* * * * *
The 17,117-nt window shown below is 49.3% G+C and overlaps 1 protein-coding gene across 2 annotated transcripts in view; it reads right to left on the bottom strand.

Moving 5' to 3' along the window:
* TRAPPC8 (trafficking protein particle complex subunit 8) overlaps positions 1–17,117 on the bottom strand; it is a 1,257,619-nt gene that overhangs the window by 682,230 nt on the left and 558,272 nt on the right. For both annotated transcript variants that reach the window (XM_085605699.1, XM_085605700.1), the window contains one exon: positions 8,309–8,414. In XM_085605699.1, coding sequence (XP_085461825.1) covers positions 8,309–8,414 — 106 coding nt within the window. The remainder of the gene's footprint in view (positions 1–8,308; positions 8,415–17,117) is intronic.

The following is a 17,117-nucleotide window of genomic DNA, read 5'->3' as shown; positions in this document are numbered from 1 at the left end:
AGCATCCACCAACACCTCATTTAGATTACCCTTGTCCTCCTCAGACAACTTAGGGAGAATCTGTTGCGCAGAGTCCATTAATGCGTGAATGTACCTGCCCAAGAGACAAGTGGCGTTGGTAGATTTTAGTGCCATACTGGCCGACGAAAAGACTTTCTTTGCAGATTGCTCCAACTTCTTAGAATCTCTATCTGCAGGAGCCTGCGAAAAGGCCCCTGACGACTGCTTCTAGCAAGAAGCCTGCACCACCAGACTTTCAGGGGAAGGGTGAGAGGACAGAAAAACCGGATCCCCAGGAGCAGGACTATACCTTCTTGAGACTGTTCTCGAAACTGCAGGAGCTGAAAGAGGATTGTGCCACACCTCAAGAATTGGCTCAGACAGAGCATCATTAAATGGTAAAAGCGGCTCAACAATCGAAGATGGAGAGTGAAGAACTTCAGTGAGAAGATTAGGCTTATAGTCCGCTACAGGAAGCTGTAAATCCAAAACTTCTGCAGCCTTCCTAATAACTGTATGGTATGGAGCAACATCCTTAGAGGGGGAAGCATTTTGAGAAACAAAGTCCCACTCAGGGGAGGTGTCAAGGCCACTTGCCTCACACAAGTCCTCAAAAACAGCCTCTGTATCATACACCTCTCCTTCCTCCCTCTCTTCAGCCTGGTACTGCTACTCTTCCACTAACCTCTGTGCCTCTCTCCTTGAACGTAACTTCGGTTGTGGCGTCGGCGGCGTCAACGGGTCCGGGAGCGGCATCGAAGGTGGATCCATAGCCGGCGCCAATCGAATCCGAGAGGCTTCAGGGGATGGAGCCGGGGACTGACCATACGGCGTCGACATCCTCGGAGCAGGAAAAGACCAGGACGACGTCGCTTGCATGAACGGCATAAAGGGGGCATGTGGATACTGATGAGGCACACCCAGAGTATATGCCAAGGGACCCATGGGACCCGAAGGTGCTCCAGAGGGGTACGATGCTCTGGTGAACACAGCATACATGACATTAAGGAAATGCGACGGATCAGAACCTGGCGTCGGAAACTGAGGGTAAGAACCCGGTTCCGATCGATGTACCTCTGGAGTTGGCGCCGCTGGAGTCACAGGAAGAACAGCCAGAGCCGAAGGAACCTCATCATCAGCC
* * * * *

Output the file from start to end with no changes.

The 17,117-nt window shown below is 49.3% G+C and overlaps 1 protein-coding gene across 2 annotated transcripts in view; it reads right to left on the bottom strand.

Moving 5' to 3' along the window:
* TRAPPC8 (trafficking protein particle complex subunit 8) overlaps positions 1–17,117 on the bottom strand; it is a 1,257,619-nt gene that overhangs the window by 682,230 nt on the left and 558,272 nt on the right. For both annotated transcript variants that reach the window (XM_085605699.1, XM_085605700.1), the window contains one exon: positions 8,309–8,414. In XM_085605699.1, coding sequence (XP_085461825.1) covers positions 8,309–8,414 — 106 coding nt within the window. The remainder of the gene's footprint in view (positions 1–8,308; positions 8,415–17,117) is intronic.

The following is a 17,117-nucleotide window of genomic DNA, read 5'->3' as shown; positions in this document are numbered from 1 at the left end:
AGCATCCACCAACACCTCATTTAGATTACCCTTGTCCTCCTCAGACAACTTAGGGAGAATCTGTTGCGCAGAGTCCATTAATGCGTGAATGTACCTGCCCAAGAGACAAGTGGCGTTGGTAGATTTTAGTGCCATACTGGCCGACGAAAAGACTTTCTTTGCAGATTGCTCCAACTTCTTAGAATCTCTATCTGCAGGAGCCTGCGAAAAGGCCCCTGACGACTGCTTCTAGCAAGAAGCCTGCACCACCAGACTTTCAGGGGAAGGGTGAGAGGACAGAAAAACCGGATCCCCAGGAGCAGGACTATACCTTCTTGAGACTGTTCTCGAAACTGCAGGAGCTGAAAGAGGATTGTGCCACACCTCAAGAATTGGCTCAGACAGAGCATCATTAAATGGTAAAAGCGGCTCAACAATCGAAGATGGAGAGTGAAGAACTTCAGTGAGAAGATTAGGCTTATAGTCCGCTACAGGAAGCTGTAAATCCAAAACTTCTGCAGCCTTCCTAATAACTGTATGGTATGGAGCAACATCCTTAGAGGGGGAAGCATTTTGAGAAACAAAGTCCCACTCAGGGGAGGTGTCAAGGCCACTTGCCTCACACAAGTCCTCAAAAACAGCCTCTGTATCATACACCTCTCCTTCCTCCCTCTCTTCAGCCTGGTACTGCTACTCTTCCACTAACCTCTGTGCCTCTCTCCTTGAACGTAACTTCGGTTGTGGCGTCGGCGGCGTCAACGGGTCCGGGAGCGGCATCGAAGGTGGATCCATAGCCGGCGCCAATCGAATCCGAGAGGCTTCAGGGGATGGAGCCGGGGACTGACCATACGGCGTCGACATCCTCGGAGCAGGAAAAGACCAGGACGACGTCGCTTGCATGAACGGCATAAAGGGGGCATGTGGATACTGATGAGGCACACCCAGAGTATATGCCAAGGGACCCATGGGACCCGAAGGTGCTCCAGAGGGGTACGATGCTCTGGTGAACACAGCATACATGACATTAAGGAAATGCGACGGATCAGAACCTGGCGTCGGAAACTGAGGGTAAGAACCCGGTTCCGATCGATGTACCTCTGGAGTTGGCGCCGCTGGAGTCACAGGAAGAACAGCCAGAGCCGAAGGAACCTCATCATCAGCC